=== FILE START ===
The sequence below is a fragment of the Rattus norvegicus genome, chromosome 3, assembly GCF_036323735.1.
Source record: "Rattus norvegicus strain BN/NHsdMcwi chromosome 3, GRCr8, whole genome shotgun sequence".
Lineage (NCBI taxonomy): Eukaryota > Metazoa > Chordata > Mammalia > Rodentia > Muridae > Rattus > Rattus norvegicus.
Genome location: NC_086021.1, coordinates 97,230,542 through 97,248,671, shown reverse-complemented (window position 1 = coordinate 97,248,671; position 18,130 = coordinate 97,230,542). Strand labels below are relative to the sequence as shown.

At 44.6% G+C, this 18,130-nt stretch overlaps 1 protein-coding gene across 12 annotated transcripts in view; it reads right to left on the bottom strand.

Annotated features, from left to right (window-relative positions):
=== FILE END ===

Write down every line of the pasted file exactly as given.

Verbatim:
The sequence below is a fragment of the Rattus norvegicus genome, chromosome 3, assembly GCF_036323735.1.
Source record: "Rattus norvegicus strain BN/NHsdMcwi chromosome 3, GRCr8, whole genome shotgun sequence".
Lineage (NCBI taxonomy): Eukaryota > Metazoa > Chordata > Mammalia > Rodentia > Muridae > Rattus > Rattus norvegicus.
Genome location: NC_086021.1, coordinates 97,230,542 through 97,248,671, shown reverse-complemented (window position 1 = coordinate 97,248,671; position 18,130 = coordinate 97,230,542). Strand labels below are relative to the sequence as shown.

At 44.6% G+C, this 18,130-nt stretch overlaps 1 protein-coding gene across 12 annotated transcripts in view; it reads right to left on the bottom strand.

Annotated features, from left to right (window-relative positions):